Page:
Can I say, this was hard! I can also see that it's tricky to teach. There is a lot more to building up a basket than I'd imagined. I'm so accustomed  now to working with soft materials, my fingers felt thin and weak and I watched wishfully our tutor's strong wide fingers effortlessly wrapping the rods in and out of the uprights. Also with felting I just feel my way, basketry is much more of a head thing, you must count at times and follow a particular pattern. Intended to be a bread basket, I fancied this as a small work basket for ongoing wool projects. And I have to say that walking in home to my family with the finished basket was fun, they were excited! My small son instantly wanted to claim it for his own, telling me how much he needed a basket just like this ; ) It is solid and strong and will last a long time, helped apparently by an annual bath!

Knitting out of a basket you've made yourself is a whole other layer again, of understanding and of intimacy with your creative work, the materials, and what you're capable of producing with your own hands.

 I'd barely begun to understand how to work with willow though, how to use the bodkin and the rapping iron... so in May I went to CELT's event 'Weekend in the woods'  where I've taught Nuno Felting with Jenny in the past, set in the beautiful Bealkelly Oak Woods in Tuamgraney. This Centre for Environmental Living and Training is a community based charity, who work towards nature conservation and the teaching of traditional skills. In the midst of bluebell season, a carpet of blue and green on the forest floor took my breath away. And so, to work.

The spidery feel of this stage was such that I could imagine it would just creep away under the nearest ditch : )

Our tutor, the lovely Linda Scott a professional basketmaker has specialised in recent years in the making of willow cradles and coffins. We worked with willow she'd grown and harvested.
I've learned that it takes a while with any new craft and you've got to hang in there through the tricky stages, give it a chance, give yourself a chance, and for me - concentrate!

This time around I managed to get past that beginner's feeling of awkwardness, and the struggle to remember what needs to happen next. Once I got used to the weave, I loved the rhythmic quality of this craft, very meditative. Wonderful to eventually find your way and to feel that you actually understand what's happening in the work... and I relished knowing that I was building a functional vessel that would serve a practical purpose at home.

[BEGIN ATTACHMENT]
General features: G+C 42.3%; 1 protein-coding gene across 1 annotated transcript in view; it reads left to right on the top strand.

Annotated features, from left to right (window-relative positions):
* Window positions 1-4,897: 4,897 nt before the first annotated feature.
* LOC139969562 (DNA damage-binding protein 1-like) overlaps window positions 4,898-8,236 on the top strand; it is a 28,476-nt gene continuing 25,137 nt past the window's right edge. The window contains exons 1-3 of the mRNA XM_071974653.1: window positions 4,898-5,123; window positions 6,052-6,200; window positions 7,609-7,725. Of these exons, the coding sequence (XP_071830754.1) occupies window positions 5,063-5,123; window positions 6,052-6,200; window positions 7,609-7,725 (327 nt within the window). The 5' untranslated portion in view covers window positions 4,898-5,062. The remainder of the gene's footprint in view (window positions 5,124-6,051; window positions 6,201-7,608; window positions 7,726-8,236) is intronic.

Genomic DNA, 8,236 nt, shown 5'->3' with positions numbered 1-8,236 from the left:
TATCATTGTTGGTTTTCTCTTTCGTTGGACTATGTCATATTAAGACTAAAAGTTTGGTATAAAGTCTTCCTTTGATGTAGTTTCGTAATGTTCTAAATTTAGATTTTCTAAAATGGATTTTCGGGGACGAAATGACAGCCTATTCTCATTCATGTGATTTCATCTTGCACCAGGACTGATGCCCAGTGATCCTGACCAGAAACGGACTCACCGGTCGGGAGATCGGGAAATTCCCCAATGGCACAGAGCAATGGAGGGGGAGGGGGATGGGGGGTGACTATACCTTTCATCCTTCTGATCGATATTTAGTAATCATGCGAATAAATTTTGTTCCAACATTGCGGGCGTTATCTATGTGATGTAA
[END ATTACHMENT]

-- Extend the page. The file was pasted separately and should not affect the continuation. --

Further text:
Freshly made, I showed my basket to a dear friend and the first thing she did was to smell it : ) There is a particular earthy aroma from the willow that was new to me, gorgeous. Sore fingers that night. But how great a craft that will make your body ache the next day, like rolling felt, that quite literally stretches you.

While it's a very satisfying material to work with, I wouldn't want to be confined to willow alone or its varied hues, beautiful as they are. I'm really interested in combining materials and crafts. I'd love to try some crochet borders on the baskets, working with a massive hook. Or weaving in moss and hedgerow materials, simple pieces where I can get my small boy involved, for he's longing to give it a go. Alas, a lifetime may not be enough for all the things I want to try, and make ; )

Interestingly, we learned that basket weaving has not be mechanised. It amazes me that every basket we see or buy is handmade by someone, somewhere.
 Anytime I see one now out of the corner of my eye, I find myself trying see the inner structure and imagine the weave, wonder who made it and where they go home to.

This was designed to be a log basket, but I was in need of a laundry basket and it makes a great one. I've a feeling this trusty basket might have many uses over the years : )